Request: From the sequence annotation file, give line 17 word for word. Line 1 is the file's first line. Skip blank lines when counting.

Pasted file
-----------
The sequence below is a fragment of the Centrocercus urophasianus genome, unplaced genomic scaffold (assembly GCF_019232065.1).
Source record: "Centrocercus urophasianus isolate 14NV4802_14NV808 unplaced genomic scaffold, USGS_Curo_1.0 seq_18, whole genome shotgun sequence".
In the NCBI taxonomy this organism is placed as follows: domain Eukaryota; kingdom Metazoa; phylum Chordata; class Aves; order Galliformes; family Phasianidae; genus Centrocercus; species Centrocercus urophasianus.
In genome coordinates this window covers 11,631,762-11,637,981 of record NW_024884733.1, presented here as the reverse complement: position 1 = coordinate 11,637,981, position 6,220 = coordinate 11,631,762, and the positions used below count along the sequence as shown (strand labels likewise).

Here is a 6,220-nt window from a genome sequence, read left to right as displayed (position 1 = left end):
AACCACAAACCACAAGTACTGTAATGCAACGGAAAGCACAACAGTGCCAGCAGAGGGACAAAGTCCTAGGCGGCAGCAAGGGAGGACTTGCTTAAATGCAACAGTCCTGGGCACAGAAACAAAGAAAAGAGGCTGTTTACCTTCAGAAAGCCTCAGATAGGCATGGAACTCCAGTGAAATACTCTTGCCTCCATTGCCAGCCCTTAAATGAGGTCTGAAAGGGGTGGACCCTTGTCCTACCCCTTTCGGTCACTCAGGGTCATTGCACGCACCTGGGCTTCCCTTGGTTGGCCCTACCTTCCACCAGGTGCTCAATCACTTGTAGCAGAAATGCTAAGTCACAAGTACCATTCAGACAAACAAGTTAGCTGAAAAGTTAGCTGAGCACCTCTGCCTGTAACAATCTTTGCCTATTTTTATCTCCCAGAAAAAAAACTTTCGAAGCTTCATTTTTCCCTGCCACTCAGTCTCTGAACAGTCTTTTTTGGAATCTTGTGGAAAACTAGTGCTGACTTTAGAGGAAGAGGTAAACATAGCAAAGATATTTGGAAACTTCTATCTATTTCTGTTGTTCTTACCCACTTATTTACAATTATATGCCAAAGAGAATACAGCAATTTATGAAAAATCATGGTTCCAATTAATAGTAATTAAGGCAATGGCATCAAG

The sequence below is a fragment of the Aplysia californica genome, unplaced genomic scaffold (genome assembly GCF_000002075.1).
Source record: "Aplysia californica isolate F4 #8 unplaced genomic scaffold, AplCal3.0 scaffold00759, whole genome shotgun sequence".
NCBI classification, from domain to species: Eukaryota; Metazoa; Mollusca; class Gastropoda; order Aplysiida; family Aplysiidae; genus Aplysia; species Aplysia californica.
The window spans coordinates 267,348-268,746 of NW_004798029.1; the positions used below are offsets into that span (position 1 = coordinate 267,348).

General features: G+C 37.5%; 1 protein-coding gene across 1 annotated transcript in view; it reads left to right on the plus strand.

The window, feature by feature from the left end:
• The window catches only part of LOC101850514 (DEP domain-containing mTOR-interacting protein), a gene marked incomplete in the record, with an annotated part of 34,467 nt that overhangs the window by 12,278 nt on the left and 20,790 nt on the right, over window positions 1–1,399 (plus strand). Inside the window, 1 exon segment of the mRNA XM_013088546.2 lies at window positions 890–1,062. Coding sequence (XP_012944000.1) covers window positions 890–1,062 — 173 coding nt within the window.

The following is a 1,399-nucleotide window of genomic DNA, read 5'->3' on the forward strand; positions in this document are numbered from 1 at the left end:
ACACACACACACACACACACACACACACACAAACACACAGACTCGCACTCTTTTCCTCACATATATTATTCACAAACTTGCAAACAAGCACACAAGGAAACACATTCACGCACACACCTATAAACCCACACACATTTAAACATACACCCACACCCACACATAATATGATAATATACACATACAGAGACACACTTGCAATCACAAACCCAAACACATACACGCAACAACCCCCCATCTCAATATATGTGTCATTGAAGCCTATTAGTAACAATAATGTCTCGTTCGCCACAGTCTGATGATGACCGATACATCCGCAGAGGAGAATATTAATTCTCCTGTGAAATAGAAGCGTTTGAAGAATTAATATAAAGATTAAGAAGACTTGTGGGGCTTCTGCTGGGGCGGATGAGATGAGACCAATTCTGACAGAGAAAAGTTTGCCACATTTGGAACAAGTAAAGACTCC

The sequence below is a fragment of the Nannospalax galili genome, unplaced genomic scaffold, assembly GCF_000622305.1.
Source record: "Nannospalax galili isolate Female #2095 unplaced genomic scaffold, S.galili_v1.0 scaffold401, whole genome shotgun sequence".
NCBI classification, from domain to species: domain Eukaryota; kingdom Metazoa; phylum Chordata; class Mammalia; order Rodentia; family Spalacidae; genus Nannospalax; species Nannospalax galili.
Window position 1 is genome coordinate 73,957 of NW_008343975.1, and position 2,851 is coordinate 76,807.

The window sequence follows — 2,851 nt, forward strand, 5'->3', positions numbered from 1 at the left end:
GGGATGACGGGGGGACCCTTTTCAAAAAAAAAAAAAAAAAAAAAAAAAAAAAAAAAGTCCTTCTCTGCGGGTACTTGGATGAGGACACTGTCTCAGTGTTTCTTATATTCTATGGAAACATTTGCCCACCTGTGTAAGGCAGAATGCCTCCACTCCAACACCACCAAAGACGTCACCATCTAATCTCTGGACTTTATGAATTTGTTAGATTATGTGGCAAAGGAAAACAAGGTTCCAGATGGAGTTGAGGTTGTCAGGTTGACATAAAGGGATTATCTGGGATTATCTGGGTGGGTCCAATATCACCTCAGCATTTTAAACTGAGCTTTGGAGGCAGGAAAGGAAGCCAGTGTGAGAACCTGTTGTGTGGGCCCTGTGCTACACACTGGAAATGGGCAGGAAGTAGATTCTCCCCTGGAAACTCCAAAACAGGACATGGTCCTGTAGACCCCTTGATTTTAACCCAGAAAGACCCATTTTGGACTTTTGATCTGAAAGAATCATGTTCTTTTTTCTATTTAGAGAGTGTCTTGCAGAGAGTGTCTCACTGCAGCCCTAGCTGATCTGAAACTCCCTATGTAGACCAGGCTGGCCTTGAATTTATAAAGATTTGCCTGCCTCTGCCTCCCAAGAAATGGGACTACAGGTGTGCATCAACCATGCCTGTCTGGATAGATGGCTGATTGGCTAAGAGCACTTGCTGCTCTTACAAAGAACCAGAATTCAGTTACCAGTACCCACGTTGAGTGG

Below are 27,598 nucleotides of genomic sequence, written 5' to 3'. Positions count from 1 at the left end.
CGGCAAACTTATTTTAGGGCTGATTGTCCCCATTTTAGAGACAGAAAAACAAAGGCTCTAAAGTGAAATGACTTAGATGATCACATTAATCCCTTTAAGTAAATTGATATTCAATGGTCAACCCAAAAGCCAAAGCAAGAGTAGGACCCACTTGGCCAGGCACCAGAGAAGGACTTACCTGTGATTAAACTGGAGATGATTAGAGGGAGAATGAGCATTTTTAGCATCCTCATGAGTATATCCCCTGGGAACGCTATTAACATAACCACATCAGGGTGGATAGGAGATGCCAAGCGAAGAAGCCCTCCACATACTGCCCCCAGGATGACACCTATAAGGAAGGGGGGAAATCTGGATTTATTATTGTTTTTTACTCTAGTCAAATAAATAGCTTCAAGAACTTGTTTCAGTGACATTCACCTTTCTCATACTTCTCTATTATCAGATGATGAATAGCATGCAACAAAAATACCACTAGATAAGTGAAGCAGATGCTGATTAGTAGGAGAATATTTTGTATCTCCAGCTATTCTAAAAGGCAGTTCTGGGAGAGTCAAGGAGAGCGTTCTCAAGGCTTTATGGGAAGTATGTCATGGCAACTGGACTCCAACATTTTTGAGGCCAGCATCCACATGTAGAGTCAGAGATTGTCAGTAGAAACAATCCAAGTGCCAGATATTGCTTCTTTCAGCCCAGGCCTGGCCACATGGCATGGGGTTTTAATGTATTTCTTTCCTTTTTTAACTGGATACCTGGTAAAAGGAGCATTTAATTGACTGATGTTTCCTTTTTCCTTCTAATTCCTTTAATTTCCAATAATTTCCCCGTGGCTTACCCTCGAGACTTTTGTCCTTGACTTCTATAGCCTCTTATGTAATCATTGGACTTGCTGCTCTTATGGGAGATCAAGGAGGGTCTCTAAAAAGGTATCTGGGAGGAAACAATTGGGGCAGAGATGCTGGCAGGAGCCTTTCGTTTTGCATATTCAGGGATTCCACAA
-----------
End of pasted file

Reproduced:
Source record: "Nannospalax galili isolate Female #2095 unplaced genomic scaffold, S.galili_v1.0 scaffold401, whole genome shotgun sequence".